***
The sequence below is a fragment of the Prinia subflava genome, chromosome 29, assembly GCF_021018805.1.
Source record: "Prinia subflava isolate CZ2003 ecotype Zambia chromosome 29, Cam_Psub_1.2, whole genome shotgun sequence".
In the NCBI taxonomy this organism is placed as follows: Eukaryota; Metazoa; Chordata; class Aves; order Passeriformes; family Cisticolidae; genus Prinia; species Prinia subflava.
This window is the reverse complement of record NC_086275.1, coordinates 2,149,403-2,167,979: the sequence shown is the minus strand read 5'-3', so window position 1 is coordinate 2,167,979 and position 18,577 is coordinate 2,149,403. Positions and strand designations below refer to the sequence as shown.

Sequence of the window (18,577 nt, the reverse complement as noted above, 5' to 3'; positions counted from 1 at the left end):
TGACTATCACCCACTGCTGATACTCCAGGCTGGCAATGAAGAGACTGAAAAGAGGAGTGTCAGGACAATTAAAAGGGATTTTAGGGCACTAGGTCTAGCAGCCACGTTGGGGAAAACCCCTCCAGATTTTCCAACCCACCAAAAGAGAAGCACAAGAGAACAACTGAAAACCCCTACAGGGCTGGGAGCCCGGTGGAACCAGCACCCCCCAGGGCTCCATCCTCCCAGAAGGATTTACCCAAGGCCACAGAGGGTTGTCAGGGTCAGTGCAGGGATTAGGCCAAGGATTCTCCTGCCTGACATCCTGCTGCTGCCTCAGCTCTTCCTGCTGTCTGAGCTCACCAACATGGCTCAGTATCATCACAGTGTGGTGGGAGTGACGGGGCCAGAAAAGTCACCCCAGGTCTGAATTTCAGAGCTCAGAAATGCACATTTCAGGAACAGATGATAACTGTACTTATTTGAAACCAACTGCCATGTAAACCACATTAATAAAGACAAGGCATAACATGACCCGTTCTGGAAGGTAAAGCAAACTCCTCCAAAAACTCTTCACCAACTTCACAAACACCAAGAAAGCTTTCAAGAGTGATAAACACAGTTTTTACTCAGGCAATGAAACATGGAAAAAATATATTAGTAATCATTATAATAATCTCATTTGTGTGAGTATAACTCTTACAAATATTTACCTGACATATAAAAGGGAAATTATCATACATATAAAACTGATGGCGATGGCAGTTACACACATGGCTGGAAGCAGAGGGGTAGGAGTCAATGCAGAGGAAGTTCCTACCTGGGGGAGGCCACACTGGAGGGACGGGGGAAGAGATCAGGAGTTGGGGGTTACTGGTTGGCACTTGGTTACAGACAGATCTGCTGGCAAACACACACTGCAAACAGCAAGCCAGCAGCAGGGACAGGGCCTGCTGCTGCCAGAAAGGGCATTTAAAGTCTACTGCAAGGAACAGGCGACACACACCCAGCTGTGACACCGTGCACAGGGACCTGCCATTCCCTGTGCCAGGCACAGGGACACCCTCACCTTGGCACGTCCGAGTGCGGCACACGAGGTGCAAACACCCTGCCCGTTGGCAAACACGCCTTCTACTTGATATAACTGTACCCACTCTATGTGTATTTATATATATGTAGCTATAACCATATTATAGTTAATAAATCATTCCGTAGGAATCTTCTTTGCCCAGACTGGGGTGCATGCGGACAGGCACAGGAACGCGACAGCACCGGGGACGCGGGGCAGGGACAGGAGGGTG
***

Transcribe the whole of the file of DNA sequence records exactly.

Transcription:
The sequence below is a fragment of the Prinia subflava genome, chromosome 29, assembly GCF_021018805.1.
Source record: "Prinia subflava isolate CZ2003 ecotype Zambia chromosome 29, Cam_Psub_1.2, whole genome shotgun sequence".
In the NCBI taxonomy this organism is placed as follows: Eukaryota; Metazoa; Chordata; class Aves; order Passeriformes; family Cisticolidae; genus Prinia; species Prinia subflava.
This window is the reverse complement of record NC_086275.1, coordinates 2,149,403-2,167,979: the sequence shown is the minus strand read 5'-3', so window position 1 is coordinate 2,167,979 and position 18,577 is coordinate 2,149,403. Positions and strand designations below refer to the sequence as shown.

Sequence of the window (18,577 nt, the reverse complement as noted above, 5' to 3'; positions counted from 1 at the left end):
TGACTATCACCCACTGCTGATACTCCAGGCTGGCAATGAAGAGACTGAAAAGAGGAGTGTCAGGACAATTAAAAGGGATTTTAGGGCACTAGGTCTAGCAGCCACGTTGGGGAAAACCCCTCCAGATTTTCCAACCCACCAAAAGAGAAGCACAAGAGAACAACTGAAAACCCCTACAGGGCTGGGAGCCCGGTGGAACCAGCACCCCCCAGGGCTCCATCCTCCCAGAAGGATTTACCCAAGGCCACAGAGGGTTGTCAGGGTCAGTGCAGGGATTAGGCCAAGGATTCTCCTGCCTGACATCCTGCTGCTGCCTCAGCTCTTCCTGCTGTCTGAGCTCACCAACATGGCTCAGTATCATCACAGTGTGGTGGGAGTGACGGGGCCAGAAAAGTCACCCCAGGTCTGAATTTCAGAGCTCAGAAATGCACATTTCAGGAACAGATGATAACTGTACTTATTTGAAACCAACTGCCATGTAAACCACATTAATAAAGACAAGGCATAACATGACCCGTTCTGGAAGGTAAAGCAAACTCCTCCAAAAACTCTTCACCAACTTCACAAACACCAAGAAAGCTTTCAAGAGTGATAAACACAGTTTTTACTCAGGCAATGAAACATGGAAAAAATATATTAGTAATCATTATAATAATCTCATTTGTGTGAGTATAACTCTTACAAATATTTACCTGACATATAAAAGGGAAATTATCATACATATAAAACTGATGGCGATGGCAGTTACACACATGGCTGGAAGCAGAGGGGTAGGAGTCAATGCAGAGGAAGTTCCTACCTGGGGGAGGCCACACTGGAGGGACGGGGGAAGAGATCAGGAGTTGGGGGTTACTGGTTGGCACTTGGTTACAGACAGATCTGCTGGCAAACACACACTGCAAACAGCAAGCCAGCAGCAGGGACAGGGCCTGCTGCTGCCAGAAAGGGCATTTAAAGTCTACTGCAAGGAACAGGCGACACACACCCAGCTGTGACACCGTGCACAGGGACCTGCCATTCCCTGTGCCAGGCACAGGGACACCCTCACCTTGGCACGTCCGAGTGCGGCACACGAGGTGCAAACACCCTGCCCGTTGGCAAACACGCCTTCTACTTGATATAACTGTACCCACTCTATGTGTATTTATATATATGTAGCTATAACCATATTATAGTTAATAAATCATTCCGTAGGAATCTTCTTTGCCCAGACTGGGGTGCATGCGGACAGGCACAGGAACGCGACAGCACCGGGGACGCGGGGCAGGGACAGGAGGGTG